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“It kills you, the waiting,” a 26-year-old architect said after two weeks in hiding amid Turkey’s crackdown on undocumented Syrian refugees. 

He asked that his name not be used to protect his safety — he's Syrian and has lived in Istanbul illegally ever since his student residency card expired.

St. Sucia is not your typical saint. From immigration and work-life balance to dating and sex, nothing is too taboo for this rebel to tackle. 

But St. Sucia doesn't live in a chapel or a cathedral. She is the creation of San Antonio-based Latinx artist and illustrator Isabel Ann Castro.

“I told them that they can’t be asking the Virgin or Jesus Christ to help them out with their cochina problems. They needed a saint to understand. A saint that was a ‘dirty girl’ too.”

Isabel Ann Castro, artist

There has been no let-up in violence in Afghanistan even though the Taliban and the United States appear close to a pact for US troops to withdraw in exchange for a Taliban promise that Afghanistan will not be used as a base for international terrorism.

This week, US Special Envoy Zalmay Khalilzad wrapped up the latest round of meetings with the Taliban in Doha in the Gulf state of Qatar. Khalilzad was optimistic about the talks and tweeted that they have "made excellent progress."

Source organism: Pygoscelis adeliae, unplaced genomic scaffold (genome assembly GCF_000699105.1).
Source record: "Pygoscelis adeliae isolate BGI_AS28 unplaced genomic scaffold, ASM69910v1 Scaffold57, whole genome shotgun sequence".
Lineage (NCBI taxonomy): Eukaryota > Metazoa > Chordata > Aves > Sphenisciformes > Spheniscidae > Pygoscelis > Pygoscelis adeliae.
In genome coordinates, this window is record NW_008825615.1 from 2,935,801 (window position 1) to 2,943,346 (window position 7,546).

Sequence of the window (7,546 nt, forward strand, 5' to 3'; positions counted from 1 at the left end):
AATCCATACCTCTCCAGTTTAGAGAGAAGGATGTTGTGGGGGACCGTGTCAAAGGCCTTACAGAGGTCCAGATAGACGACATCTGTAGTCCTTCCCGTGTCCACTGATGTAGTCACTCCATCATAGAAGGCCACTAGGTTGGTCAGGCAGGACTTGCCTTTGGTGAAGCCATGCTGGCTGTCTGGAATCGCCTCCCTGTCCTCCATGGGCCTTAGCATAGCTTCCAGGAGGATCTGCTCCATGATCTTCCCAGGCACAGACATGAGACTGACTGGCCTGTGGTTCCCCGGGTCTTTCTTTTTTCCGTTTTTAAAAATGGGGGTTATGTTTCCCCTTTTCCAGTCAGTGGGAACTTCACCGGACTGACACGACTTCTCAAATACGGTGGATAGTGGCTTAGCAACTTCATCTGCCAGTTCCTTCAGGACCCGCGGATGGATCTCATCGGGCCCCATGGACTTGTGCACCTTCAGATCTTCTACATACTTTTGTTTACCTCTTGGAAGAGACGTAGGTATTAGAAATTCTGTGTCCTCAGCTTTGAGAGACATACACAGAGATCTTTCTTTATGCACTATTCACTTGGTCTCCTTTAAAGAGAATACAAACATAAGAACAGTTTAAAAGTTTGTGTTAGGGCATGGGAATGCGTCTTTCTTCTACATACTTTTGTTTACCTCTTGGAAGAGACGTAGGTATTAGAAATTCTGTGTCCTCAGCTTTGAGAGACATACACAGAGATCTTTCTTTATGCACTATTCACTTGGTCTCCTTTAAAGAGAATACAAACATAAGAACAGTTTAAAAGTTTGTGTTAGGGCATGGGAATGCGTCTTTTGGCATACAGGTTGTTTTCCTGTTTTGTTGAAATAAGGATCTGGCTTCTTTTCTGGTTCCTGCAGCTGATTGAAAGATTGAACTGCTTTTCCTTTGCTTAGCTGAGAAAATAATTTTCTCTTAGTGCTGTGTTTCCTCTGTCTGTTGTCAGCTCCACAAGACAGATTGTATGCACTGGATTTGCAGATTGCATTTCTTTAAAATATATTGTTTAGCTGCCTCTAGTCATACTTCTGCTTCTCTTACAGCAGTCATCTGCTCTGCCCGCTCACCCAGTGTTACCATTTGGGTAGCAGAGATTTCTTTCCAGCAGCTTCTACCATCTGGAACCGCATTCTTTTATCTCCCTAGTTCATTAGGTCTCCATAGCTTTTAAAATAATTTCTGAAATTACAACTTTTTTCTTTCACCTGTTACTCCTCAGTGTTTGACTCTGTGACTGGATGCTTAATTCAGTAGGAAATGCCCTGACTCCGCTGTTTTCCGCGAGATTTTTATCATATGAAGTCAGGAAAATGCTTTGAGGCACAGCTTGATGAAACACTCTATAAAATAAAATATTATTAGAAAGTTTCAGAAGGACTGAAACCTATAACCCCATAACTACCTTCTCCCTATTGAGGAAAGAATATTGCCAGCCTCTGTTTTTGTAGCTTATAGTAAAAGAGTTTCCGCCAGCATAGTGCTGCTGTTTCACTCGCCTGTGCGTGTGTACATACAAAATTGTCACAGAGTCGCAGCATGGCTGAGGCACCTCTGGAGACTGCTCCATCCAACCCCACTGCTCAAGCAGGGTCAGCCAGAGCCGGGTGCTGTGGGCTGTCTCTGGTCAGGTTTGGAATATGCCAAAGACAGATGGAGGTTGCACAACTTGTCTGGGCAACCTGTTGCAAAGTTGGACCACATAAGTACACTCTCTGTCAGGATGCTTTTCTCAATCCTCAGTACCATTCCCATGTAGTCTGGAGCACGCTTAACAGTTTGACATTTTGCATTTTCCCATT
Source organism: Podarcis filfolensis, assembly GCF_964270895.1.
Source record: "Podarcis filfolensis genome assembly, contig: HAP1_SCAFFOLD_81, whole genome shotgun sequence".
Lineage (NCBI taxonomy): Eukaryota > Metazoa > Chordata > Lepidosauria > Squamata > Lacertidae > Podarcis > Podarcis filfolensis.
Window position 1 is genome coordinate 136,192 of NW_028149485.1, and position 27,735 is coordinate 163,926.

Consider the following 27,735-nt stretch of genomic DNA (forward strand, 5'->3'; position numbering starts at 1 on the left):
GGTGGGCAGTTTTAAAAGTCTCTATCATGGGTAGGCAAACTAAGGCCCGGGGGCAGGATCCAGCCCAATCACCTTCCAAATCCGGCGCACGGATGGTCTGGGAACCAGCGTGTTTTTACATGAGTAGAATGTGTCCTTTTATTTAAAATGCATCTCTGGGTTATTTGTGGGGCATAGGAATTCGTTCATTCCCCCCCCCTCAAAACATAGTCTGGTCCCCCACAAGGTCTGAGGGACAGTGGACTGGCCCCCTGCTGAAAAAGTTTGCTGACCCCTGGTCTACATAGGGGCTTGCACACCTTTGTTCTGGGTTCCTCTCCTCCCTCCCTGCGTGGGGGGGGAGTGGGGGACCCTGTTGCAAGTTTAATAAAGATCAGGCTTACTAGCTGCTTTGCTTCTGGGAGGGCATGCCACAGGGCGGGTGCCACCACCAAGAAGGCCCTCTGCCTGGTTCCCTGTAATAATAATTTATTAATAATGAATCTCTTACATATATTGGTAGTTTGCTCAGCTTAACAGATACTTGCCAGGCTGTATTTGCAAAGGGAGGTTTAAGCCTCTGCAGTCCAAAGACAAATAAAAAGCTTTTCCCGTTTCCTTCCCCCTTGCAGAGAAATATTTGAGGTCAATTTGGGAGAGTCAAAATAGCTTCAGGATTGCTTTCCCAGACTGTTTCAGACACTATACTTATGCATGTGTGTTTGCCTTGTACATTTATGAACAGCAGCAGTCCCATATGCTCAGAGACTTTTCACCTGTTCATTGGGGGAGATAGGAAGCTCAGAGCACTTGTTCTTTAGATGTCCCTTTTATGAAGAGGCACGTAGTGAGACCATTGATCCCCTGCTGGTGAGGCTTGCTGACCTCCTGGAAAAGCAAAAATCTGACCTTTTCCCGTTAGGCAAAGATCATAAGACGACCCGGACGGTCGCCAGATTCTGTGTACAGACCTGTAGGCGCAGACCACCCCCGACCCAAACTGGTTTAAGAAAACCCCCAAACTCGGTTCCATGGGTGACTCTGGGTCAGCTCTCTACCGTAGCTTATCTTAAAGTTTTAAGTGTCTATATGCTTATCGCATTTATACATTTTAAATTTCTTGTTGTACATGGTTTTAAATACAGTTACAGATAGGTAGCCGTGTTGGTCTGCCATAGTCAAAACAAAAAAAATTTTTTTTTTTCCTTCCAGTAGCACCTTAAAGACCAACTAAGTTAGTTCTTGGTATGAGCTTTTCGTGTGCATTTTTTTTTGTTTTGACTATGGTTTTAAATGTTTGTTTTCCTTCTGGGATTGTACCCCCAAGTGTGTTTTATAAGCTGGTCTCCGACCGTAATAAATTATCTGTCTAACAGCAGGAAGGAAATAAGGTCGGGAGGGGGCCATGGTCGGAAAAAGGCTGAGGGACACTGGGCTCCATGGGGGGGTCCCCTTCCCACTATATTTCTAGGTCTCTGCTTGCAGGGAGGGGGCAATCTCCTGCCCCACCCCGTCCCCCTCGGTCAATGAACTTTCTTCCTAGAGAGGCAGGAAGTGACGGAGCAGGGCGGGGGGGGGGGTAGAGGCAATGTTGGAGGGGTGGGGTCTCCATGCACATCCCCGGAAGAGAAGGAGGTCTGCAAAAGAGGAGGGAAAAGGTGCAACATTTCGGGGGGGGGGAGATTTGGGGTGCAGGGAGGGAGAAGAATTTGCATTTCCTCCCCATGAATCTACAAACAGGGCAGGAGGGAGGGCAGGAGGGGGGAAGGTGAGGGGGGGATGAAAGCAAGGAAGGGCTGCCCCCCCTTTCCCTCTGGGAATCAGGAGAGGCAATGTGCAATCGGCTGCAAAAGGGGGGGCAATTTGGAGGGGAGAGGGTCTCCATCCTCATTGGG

If you're planning a trip to one of the world's most popular museums, don't even think about bringing your "selfie stick."

The Smithsonian, with its 19 museums in Washington, DC, is the latest museum to ban the extendable rods; the organization says they're a danger to the exhibits and to other visitors The Museum of Modern Art in New York and the National Gallery of Australia in Canberra are also barring selfie sticks.

Star Mexican singer Ariel Camacho died in a car accident on Wednesday. He was just 22.

Camacho, the lead singer of Los Plebes del Rancho — "The Plebians from the Ranch" —  came from a town named Guasabe in the state of Sinaloa, the heart of drug country. He had gained a large following for singing narcocorridos, songs glorifying Mexican drug cartels, and was scheduled to perform in the US over the weekend.

A strange thing happened here in Boston over the weekend: The temperature got above freezing.

The massive dumps of snow here this winter have been bad enough, but it's the cold that's really done us in, an unbroken stretch of frigid weather that’s made Massachusetts feel more like Montreal — or Anchorage.

To Archbishop Emeritus Oscar Cruz, there’s really one form of birth control.

To Dr. James Breeden, that form doesn’t really work well enough.

To Cruz, former president of the Catholic Bishops Conference of the Philippines, pills, IUDs, injectable progesterone and condoms don’t beat "natural family planning," which relies upon a women’s menstrual cycles for sex and abstinence.

Kadiatou* was 14 when she fled her uncle’s home in Guinea, West Africa. She knew she had to leave when he began making arrangements for her to marry an older man.